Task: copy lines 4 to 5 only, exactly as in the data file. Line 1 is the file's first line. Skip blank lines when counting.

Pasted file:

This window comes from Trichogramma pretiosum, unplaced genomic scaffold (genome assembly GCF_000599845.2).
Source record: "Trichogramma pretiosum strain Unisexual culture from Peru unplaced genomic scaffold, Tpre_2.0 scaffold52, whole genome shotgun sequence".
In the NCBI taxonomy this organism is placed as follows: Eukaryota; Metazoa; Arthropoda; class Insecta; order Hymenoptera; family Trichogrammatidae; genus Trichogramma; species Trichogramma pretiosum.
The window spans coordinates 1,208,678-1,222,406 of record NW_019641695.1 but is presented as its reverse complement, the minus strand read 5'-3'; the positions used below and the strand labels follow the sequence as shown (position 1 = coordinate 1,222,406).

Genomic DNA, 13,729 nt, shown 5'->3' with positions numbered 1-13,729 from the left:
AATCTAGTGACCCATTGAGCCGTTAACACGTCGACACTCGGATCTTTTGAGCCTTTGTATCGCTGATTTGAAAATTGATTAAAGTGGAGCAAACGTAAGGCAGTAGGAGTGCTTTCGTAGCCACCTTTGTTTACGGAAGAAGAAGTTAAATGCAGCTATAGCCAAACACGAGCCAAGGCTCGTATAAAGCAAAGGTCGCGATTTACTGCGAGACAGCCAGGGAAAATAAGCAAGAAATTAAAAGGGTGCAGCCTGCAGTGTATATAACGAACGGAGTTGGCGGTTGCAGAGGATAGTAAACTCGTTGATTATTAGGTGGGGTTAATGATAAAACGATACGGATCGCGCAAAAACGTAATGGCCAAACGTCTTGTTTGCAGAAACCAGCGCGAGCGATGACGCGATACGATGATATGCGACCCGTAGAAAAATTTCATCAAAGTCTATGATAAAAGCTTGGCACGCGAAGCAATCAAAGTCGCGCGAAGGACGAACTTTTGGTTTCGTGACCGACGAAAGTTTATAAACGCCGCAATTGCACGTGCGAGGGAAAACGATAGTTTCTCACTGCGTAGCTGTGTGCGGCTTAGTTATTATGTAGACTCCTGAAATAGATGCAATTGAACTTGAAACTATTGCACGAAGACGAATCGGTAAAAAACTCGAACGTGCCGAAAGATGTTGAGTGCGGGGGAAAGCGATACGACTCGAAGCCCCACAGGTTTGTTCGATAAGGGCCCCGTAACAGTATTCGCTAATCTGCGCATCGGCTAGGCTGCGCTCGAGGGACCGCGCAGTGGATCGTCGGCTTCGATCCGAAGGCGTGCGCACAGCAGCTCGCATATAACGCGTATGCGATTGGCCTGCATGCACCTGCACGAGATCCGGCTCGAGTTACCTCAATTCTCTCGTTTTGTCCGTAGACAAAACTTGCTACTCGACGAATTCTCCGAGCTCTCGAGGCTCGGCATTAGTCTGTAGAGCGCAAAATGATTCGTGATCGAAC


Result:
The window spans coordinates 1,208,678-1,222,406 of record NW_019641695.1 but is presented as its reverse complement, the minus strand read 5'-3'; the positions used below and the strand labels follow the sequence as shown (position 1 = coordinate 1,222,406).

Genomic DNA, 13,729 nt, shown 5'->3' with positions numbered 1-13,729 from the left: